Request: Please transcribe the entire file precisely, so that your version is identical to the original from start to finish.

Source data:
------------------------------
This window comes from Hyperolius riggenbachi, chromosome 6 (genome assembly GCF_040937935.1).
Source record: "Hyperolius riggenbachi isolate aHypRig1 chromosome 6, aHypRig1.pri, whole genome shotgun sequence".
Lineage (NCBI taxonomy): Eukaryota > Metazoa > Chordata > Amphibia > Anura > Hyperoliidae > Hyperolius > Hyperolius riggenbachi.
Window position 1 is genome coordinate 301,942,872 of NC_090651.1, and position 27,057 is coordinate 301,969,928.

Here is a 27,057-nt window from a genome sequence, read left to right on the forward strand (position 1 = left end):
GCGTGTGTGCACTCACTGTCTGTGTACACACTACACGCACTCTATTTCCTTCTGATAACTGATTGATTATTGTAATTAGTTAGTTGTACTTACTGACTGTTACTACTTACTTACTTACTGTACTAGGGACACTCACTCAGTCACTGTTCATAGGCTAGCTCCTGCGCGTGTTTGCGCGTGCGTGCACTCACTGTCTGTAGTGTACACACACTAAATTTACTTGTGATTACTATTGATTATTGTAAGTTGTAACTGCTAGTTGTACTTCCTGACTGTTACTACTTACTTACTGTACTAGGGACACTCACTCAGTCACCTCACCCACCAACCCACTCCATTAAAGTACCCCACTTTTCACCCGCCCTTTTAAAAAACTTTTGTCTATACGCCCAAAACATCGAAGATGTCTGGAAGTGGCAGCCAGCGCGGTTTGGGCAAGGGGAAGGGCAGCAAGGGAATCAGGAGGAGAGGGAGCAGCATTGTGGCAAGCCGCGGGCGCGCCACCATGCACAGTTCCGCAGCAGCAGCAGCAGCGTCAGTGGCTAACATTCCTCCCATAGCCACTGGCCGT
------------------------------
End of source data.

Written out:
This window comes from Hyperolius riggenbachi, chromosome 6 (genome assembly GCF_040937935.1).
Source record: "Hyperolius riggenbachi isolate aHypRig1 chromosome 6, aHypRig1.pri, whole genome shotgun sequence".
Lineage (NCBI taxonomy): Eukaryota > Metazoa > Chordata > Amphibia > Anura > Hyperoliidae > Hyperolius > Hyperolius riggenbachi.
Window position 1 is genome coordinate 301,942,872 of NC_090651.1, and position 27,057 is coordinate 301,969,928.

Here is a 27,057-nt window from a genome sequence, read left to right on the forward strand (position 1 = left end):
GCGTGTGTGCACTCACTGTCTGTGTACACACTACACGCACTCTATTTCCTTCTGATAACTGATTGATTATTGTAATTAGTTAGTTGTACTTACTGACTGTTACTACTTACTTACTTACTGTACTAGGGACACTCACTCAGTCACTGTTCATAGGCTAGCTCCTGCGCGTGTTTGCGCGTGCGTGCACTCACTGTCTGTAGTGTACACACACTAAATTTACTTGTGATTACTATTGATTATTGTAAGTTGTAACTGCTAGTTGTACTTCCTGACTGTTACTACTTACTTACTGTACTAGGGACACTCACTCAGTCACCTCACCCACCAACCCACTCCATTAAAGTACCCCACTTTTCACCCGCCCTTTTAAAAAACTTTTGTCTATACGCCCAAAACATCGAAGATGTCTGGAAGTGGCAGCCAGCGCGGTTTGGGCAAGGGGAAGGGCAGCAAGGGAATCAGGAGGAGAGGGAGCAGCATTGTGGCAAGCCGCGGGCGCGCCACCATGCACAGTTCCGCAGCAGCAGCAGCAGCGTCAGTGGCTAACATTCCTCCCATAGCCACTGGCCGT